The manufacturer provided Edmunds this vehicle for the purposes of evaluation.

Second Opinion

Inside Line Executive Editor Michael Jordan says:
The Mustang GT is not the Shelby GT500KR. It does not have big, honkin' stripes down the middle of its hood. It does not have a supercharged 540-hp engine or tires 3 feet wide. It doesn't smoke the tires like a Pro Stock dragster, leap up in the air like KITT, or do stunt-driving tricks from some kind of lowbrow show on Speed TV. Neither does it hop, skitter, shudder, shake and otherwise perform like some kind of rabid dog. For me, this is a good thing.

Ever since the first Mustang was made out of the bits of a Ford Falcon economy car back in 1964, guys have been trying to stiffen up, snub down and pump up the hardware to create a road monster, usually with massive tires, antiroll bars as thick as your forearm and suspension with as little travel as possible. As we've learned through several generations of Mustang, the result is always more like a Falcon than a Mustang.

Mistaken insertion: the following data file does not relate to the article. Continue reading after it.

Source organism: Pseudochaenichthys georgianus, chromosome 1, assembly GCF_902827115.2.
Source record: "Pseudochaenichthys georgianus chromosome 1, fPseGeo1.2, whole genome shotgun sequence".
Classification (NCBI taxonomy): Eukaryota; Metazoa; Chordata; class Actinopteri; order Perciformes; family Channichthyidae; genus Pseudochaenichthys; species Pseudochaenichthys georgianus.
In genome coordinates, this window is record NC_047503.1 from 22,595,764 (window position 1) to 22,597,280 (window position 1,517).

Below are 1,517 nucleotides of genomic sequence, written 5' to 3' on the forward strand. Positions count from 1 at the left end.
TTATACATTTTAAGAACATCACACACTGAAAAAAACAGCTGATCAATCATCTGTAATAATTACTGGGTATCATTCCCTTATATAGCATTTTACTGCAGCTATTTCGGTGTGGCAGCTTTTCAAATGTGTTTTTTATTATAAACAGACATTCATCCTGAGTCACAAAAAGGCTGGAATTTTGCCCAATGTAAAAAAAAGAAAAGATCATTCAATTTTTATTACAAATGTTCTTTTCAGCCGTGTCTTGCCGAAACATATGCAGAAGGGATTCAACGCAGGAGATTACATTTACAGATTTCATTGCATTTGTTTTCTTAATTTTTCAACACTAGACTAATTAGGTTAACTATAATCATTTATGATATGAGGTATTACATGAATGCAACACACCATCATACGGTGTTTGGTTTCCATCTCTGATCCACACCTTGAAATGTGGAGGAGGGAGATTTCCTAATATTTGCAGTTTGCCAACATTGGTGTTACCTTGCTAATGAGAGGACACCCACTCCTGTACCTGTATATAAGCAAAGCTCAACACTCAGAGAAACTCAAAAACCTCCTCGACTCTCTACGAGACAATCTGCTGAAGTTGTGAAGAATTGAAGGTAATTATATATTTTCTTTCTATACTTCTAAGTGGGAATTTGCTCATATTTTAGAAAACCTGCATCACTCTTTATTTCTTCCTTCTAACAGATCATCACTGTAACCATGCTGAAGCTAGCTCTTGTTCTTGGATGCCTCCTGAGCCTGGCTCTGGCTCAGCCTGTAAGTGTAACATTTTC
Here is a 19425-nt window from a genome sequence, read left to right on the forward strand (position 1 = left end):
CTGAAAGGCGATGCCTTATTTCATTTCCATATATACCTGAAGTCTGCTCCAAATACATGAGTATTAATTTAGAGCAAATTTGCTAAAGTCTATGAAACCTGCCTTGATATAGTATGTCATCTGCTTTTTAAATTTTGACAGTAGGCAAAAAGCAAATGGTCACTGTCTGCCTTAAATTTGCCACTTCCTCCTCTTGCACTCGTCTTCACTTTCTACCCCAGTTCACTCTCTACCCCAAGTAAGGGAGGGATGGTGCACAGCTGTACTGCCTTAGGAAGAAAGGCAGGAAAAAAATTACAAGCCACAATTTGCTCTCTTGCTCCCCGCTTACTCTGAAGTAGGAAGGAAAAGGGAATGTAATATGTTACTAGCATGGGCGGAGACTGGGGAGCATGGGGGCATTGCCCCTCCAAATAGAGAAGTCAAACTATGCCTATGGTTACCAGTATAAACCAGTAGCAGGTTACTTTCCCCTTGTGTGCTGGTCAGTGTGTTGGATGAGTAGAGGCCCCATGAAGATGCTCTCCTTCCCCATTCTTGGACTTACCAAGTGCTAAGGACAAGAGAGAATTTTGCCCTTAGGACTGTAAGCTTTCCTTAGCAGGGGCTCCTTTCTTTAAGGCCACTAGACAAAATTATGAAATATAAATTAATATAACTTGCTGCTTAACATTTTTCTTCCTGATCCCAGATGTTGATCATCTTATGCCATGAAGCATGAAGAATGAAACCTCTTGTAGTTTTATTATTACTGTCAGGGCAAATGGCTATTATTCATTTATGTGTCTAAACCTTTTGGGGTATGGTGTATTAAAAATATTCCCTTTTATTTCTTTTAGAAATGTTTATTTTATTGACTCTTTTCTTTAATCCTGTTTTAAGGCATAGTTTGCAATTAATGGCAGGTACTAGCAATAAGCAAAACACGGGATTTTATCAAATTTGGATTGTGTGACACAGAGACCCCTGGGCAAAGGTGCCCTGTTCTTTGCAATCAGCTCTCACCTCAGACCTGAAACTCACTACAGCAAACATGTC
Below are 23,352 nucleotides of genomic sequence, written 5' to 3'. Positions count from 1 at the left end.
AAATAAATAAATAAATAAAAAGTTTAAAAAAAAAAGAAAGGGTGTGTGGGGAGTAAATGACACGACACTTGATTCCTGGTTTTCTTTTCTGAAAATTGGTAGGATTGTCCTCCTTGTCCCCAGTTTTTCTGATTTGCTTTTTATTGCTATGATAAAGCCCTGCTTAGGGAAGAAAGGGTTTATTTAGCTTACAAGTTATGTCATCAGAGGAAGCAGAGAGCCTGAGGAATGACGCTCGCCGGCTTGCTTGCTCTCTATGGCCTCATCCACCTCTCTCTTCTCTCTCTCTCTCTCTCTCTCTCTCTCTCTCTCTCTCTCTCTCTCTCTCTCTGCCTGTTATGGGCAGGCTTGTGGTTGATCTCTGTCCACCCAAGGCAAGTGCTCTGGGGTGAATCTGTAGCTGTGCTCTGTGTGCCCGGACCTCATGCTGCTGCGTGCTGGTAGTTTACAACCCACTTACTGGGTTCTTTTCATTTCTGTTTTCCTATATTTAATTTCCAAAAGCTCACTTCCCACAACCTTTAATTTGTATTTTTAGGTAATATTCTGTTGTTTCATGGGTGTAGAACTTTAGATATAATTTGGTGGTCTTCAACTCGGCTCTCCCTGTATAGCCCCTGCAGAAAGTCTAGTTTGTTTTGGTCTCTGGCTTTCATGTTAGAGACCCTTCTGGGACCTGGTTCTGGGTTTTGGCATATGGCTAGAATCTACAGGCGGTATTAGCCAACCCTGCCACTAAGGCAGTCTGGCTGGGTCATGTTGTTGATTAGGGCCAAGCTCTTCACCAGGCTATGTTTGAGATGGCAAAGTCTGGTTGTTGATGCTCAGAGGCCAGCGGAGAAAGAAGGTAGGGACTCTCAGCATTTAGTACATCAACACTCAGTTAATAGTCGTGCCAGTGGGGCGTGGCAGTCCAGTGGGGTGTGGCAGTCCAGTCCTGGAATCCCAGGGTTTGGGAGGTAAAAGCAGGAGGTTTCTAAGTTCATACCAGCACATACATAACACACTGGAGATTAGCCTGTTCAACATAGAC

When you see the Mustang GT with Track Pack, don't be thinking Milan Dragway. Think Miller Motorsports Park and its spec-racer Mustang road racing series. This car has grip, it has manners thanks to a suspension calibration that's soft enough to let you know what's happening, and you can happily drive it to the store. The 4.6-liter Ford V8 likes to rev to make its power just like an old 289-cubic-inch Ford V8, the engine that Phil Remington, Carroll Shelby's ace fabricator, always said could have won the 24 Hours of Le Mans in 1965 with a plain old GT40 if only the Ford executives hadn't fallen in love with big-block NASCAR motors.

It's true that the Mustang GT does all things well rather than being particularly spectacular at any one thing, but that's what makes it the kind of car you can happily drive every day with no excuses. The Mustang GT is a package, not just a one-dimensional attitude.